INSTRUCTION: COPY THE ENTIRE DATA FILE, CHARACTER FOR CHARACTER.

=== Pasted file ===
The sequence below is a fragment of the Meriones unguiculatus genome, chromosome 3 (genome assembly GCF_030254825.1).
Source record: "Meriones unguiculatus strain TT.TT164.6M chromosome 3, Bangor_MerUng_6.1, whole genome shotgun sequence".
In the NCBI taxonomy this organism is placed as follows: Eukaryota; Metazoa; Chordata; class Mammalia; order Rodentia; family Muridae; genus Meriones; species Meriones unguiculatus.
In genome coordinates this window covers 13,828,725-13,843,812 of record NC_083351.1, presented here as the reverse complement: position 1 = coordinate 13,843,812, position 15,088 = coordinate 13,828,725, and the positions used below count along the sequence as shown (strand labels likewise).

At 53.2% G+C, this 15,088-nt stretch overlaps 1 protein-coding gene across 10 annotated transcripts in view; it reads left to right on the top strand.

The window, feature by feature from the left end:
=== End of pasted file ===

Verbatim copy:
The sequence below is a fragment of the Meriones unguiculatus genome, chromosome 3 (genome assembly GCF_030254825.1).
Source record: "Meriones unguiculatus strain TT.TT164.6M chromosome 3, Bangor_MerUng_6.1, whole genome shotgun sequence".
In the NCBI taxonomy this organism is placed as follows: Eukaryota; Metazoa; Chordata; class Mammalia; order Rodentia; family Muridae; genus Meriones; species Meriones unguiculatus.
In genome coordinates this window covers 13,828,725-13,843,812 of record NC_083351.1, presented here as the reverse complement: position 1 = coordinate 13,843,812, position 15,088 = coordinate 13,828,725, and the positions used below count along the sequence as shown (strand labels likewise).

At 53.2% G+C, this 15,088-nt stretch overlaps 1 protein-coding gene across 10 annotated transcripts in view; it reads left to right on the top strand.

The window, feature by feature from the left end: